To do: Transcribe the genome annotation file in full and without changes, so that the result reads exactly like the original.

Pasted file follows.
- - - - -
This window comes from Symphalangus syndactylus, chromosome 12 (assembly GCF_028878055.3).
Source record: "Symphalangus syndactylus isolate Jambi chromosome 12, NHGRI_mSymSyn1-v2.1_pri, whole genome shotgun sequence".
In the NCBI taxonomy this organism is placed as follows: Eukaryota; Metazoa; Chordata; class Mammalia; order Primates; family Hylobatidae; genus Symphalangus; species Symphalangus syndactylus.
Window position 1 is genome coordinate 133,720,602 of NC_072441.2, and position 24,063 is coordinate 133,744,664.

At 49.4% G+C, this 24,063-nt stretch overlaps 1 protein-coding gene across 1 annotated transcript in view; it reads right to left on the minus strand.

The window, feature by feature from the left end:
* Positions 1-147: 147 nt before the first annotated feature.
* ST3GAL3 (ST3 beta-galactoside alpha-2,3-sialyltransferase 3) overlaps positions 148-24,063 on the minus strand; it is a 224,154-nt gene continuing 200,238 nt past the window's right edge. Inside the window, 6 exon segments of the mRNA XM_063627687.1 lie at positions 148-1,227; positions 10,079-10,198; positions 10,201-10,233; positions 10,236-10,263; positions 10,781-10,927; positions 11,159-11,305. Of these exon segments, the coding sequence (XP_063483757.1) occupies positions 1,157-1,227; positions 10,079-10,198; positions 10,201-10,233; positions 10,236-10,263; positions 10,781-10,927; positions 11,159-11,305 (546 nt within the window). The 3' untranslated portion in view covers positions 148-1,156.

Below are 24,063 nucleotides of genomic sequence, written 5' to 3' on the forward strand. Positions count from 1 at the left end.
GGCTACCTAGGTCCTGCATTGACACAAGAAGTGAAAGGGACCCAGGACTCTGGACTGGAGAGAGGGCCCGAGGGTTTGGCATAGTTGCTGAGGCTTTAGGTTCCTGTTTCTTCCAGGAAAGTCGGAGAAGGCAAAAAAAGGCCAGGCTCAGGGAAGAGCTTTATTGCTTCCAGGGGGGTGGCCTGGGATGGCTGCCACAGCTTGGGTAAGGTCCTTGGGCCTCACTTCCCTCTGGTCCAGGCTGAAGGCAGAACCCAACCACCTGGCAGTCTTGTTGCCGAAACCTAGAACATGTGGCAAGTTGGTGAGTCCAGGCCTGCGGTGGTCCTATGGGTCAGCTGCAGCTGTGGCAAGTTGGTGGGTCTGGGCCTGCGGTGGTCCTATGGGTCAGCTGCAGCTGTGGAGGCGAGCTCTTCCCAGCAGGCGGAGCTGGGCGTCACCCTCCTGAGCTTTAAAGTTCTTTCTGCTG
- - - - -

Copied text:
This window comes from Symphalangus syndactylus, chromosome 12 (assembly GCF_028878055.3).
Source record: "Symphalangus syndactylus isolate Jambi chromosome 12, NHGRI_mSymSyn1-v2.1_pri, whole genome shotgun sequence".
In the NCBI taxonomy this organism is placed as follows: Eukaryota; Metazoa; Chordata; class Mammalia; order Primates; family Hylobatidae; genus Symphalangus; species Symphalangus syndactylus.
Window position 1 is genome coordinate 133,720,602 of NC_072441.2, and position 24,063 is coordinate 133,744,664.

At 49.4% G+C, this 24,063-nt stretch overlaps 1 protein-coding gene across 1 annotated transcript in view; it reads right to left on the minus strand.

The window, feature by feature from the left end:
* Positions 1-147: 147 nt before the first annotated feature.
* ST3GAL3 (ST3 beta-galactoside alpha-2,3-sialyltransferase 3) overlaps positions 148-24,063 on the minus strand; it is a 224,154-nt gene continuing 200,238 nt past the window's right edge. Inside the window, 6 exon segments of the mRNA XM_063627687.1 lie at positions 148-1,227; positions 10,079-10,198; positions 10,201-10,233; positions 10,236-10,263; positions 10,781-10,927; positions 11,159-11,305. Of these exon segments, the coding sequence (XP_063483757.1) occupies positions 1,157-1,227; positions 10,079-10,198; positions 10,201-10,233; positions 10,236-10,263; positions 10,781-10,927; positions 11,159-11,305 (546 nt within the window). The 3' untranslated portion in view covers positions 148-1,156.

Below are 24,063 nucleotides of genomic sequence, written 5' to 3' on the forward strand. Positions count from 1 at the left end.
GGCTACCTAGGTCCTGCATTGACACAAGAAGTGAAAGGGACCCAGGACTCTGGACTGGAGAGAGGGCCCGAGGGTTTGGCATAGTTGCTGAGGCTTTAGGTTCCTGTTTCTTCCAGGAAAGTCGGAGAAGGCAAAAAAAGGCCAGGCTCAGGGAAGAGCTTTATTGCTTCCAGGGGGGTGGCCTGGGATGGCTGCCACAGCTTGGGTAAGGTCCTTGGGCCTCACTTCCCTCTGGTCCAGGCTGAAGGCAGAACCCAACCACCTGGCAGTCTTGTTGCCGAAACCTAGAACATGTGGCAAGTTGGTGAGTCCAGGCCTGCGGTGGTCCTATGGGTCAGCTGCAGCTGTGGCAAGTTGGTGGGTCTGGGCCTGCGGTGGTCCTATGGGTCAGCTGCAGCTGTGGAGGCGAGCTCTTCCCAGCAGGCGGAGCTGGGCGTCACCCTCCTGAGCTTTAAAGTTCTTTCTGCTG